The student media organization of California State University Northridge

Daily Sundial

The student media organization of California State University Northridge

Daily Sundial

The student media organization of California State University Northridge

Daily Sundial

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Quick to find ‘The Next Big Thing’

In a label conscious culture it is no wonder that the mainstream media is quick to label any and everything in order to mold it into a preexisting box rather than have to stretch their minds around something new and (gasp!) different. Scarlett is the next Marilyn, Natalie the next Audrey, and Gwyneth the next Grace.

While being the “Next Big Thing” may be quite the honor, there is no title more coveted than that of “The Next Harry Potter.”

Many have tried to lay claim to the boy wizard’s throne, from Christopher Paolini’s “Inheritance Trilogy,” to Philip Pullman’s “His Dark Material’s” series, to Lemony Snicket’s “Series of Unfortunante Events,” but none have so captured the imagination of the public and garnered more comparisons to Harry Potter than Stephenie Meyer’s “Twilight” series, and its recently released conclusion, “Breaking Dawn.”

Forget the fact that the stories don’t even remotely resemble one another, what with a vampire dreamboat at the heart of one and an adolescent wizard’s battle over evil (and hormones) the crux of the other. Both have been bestsellers on numerous lists and have sold millions of copies worldwide. They both have avid fan bases, movie adaptations and midnight release parties, but I can’t help but feel that J.K. Rowling’s Harry Potter has a certain magic about it that has nothing to do with Hogwarts.

The media-marketing machine ignored the intangible magic of Harry Potter when it set out on a quest to find “The Next Harry Potter,” without ever stopping to think that maybe such a thing will never exist.

While “Breaking Dawn’s” sold an impressive 1.3 million copies in 24 hours according to USA Today, the last title in Rowling’s series, “Harry Potter and the Deathly Hallows,” sold 8.3 million in its first day on sale, the same article reported.

Meyer herself may put it best in an interview with MTV Movies Blog on April 10, “there’s never going to be another J.K. Rowling,” she said. “That’s a phenomenon. That’s not going to happen again.”

And while that may be quite the humble response from a woman responsible for tearing millions of teenage girl’s attention away from Zac Efron, Rowling herself seems to agree that the secret to the success of her series escapes even her.

“I can never write anything as popular again,” Rowling said in an Associated Press article. “Lightning does not strike in the same place twice.”

But attributing either of these women’s success to the flighty temptresses fate or phenomena is failing to acknowledge their literary talents. Both women created enthralling pen and ink adventures while living interesting stories all their own. Indeed, it is easier to compare the authors and their fans than their respective novels.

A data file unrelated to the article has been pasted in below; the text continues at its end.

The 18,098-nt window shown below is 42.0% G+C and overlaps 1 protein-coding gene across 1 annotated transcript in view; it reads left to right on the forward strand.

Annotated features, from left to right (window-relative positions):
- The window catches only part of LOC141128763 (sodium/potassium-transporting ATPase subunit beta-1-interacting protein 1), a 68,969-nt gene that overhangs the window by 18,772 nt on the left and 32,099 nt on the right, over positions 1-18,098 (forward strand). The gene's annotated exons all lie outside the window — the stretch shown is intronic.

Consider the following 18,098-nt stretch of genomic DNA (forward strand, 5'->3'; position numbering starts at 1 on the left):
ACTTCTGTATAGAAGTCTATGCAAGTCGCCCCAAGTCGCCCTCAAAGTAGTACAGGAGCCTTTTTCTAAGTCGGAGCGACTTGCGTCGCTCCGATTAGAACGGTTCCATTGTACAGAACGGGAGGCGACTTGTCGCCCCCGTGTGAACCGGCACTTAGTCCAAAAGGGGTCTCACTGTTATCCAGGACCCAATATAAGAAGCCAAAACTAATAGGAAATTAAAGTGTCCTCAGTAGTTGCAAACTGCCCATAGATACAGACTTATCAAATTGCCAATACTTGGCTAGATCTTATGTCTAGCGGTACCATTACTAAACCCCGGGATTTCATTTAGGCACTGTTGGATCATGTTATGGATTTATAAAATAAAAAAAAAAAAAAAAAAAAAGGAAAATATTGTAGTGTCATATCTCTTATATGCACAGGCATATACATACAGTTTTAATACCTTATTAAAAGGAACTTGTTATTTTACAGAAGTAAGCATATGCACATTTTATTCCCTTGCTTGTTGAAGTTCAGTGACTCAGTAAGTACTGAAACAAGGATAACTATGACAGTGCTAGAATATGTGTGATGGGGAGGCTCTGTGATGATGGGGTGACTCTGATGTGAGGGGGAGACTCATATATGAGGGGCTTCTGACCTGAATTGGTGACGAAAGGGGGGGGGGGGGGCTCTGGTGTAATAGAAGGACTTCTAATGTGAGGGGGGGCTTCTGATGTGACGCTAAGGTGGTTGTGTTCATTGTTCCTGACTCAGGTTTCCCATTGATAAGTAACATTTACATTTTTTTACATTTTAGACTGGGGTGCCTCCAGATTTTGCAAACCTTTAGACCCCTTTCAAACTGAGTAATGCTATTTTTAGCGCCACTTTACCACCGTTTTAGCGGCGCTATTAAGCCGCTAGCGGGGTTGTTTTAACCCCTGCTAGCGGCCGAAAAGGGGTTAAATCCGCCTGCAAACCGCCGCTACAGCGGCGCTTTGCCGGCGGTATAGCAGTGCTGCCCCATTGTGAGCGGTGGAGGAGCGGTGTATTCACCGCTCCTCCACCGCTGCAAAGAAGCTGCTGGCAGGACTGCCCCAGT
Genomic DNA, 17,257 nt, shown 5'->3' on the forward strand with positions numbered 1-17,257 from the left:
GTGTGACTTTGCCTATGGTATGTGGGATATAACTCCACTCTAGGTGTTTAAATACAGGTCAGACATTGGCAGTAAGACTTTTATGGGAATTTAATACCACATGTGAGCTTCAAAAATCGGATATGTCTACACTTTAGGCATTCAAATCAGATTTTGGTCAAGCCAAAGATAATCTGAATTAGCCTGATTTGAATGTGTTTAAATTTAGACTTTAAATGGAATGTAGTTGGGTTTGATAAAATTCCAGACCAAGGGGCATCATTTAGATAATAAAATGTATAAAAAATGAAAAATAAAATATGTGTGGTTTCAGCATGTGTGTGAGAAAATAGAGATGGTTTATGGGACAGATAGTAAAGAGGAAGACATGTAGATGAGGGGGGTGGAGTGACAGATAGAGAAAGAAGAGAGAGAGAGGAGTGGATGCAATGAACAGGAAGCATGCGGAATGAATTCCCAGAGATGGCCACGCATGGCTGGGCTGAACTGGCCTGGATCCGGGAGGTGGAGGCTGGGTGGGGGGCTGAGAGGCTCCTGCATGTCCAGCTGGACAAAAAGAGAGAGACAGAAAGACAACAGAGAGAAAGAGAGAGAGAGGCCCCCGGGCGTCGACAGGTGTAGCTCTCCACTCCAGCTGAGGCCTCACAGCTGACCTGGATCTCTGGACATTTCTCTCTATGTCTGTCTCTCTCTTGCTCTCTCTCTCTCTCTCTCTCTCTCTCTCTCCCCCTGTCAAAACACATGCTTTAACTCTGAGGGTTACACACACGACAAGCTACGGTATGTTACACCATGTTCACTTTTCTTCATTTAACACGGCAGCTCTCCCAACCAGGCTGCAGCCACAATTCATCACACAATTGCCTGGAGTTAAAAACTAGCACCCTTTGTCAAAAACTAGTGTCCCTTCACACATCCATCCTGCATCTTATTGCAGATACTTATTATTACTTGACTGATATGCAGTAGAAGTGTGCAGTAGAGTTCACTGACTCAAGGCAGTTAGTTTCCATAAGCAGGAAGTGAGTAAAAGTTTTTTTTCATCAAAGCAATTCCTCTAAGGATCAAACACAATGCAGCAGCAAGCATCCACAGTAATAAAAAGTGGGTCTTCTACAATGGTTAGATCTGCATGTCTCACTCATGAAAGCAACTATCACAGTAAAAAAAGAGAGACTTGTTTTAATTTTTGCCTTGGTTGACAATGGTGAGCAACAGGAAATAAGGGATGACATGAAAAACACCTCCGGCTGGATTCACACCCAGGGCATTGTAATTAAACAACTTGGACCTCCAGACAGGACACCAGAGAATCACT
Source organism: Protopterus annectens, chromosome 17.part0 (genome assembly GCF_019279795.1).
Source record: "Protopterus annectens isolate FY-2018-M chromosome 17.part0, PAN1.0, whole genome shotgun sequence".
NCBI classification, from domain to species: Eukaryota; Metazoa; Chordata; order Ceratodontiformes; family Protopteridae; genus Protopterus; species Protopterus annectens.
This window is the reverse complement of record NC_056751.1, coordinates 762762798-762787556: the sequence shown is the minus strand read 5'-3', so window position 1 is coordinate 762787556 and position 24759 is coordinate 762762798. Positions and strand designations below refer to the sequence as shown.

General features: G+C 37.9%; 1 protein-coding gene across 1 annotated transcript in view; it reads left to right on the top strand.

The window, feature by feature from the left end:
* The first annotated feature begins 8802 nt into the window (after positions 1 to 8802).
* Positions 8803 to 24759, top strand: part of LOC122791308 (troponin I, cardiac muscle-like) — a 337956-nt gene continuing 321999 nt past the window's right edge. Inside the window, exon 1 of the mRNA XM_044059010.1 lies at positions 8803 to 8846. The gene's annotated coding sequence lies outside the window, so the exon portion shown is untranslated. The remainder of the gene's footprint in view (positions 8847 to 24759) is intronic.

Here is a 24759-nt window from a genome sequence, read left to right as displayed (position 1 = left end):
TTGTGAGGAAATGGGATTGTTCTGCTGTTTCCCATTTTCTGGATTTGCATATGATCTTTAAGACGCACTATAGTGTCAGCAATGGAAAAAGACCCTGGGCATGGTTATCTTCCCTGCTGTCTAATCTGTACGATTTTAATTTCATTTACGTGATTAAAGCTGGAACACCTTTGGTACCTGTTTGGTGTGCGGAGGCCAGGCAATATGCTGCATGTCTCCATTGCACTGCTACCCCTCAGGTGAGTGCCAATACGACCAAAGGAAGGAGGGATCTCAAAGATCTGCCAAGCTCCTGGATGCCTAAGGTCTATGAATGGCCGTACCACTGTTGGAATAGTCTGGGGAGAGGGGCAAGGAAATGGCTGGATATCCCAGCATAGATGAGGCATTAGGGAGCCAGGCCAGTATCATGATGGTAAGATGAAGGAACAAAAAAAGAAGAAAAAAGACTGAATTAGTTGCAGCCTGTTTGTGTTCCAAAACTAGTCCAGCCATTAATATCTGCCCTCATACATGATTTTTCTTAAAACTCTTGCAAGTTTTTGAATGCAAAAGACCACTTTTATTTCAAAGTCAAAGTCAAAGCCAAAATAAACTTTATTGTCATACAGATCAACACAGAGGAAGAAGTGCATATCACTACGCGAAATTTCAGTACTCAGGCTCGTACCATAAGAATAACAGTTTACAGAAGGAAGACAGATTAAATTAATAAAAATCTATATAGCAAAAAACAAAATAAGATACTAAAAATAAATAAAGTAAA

“The interesting thing about the comparison is that I think you can compare my fans to her fans,” Meyer said in the same MTV interview. “I do think that we both have people who are just really, really enthusiastic,” but “J.K. Rowling’s audience is everybody, so that means we all have a piece of her audience,” she acknowledged.

Fans that celebrate the release of a book at midnight, inundate online message boards with theories, and all around obsess over each word choice in the books, and perhaps even more over the casting of the movies.

The casting of the actor who played Harry Potter hero Cedric Diggory as the charming “vegetarian” vampire Edward Cullen caused a melding of names seen only on the levels of Brad and Angelina. “Cedward” was born and the two fan bases seemed to meld along with the names of main characters. Interviews with Meyer can now be seen on Harry Potter fan sites, and many fans of Harry Potter crossed over to become “Twihards.”

It seems that Meyer’s vampire love affair has won the approval of the Harry Potter fan base, but as Meyer has said, “The stories are just so different.”

A difference that makes it important to recognize them on their own rather than try to assign Meyer’s series the subtitle of “The Next Harry Potter.”

After all, any series that takes silver to the bespectacled boy wizard’s gold is in quite a sought after position, and any book that casts a spell on the technology obsessed younger set deserves accolades.

But I can’t help but wonder, rather than label it “The Next Harry Potter,” why not “The First Twilight?”

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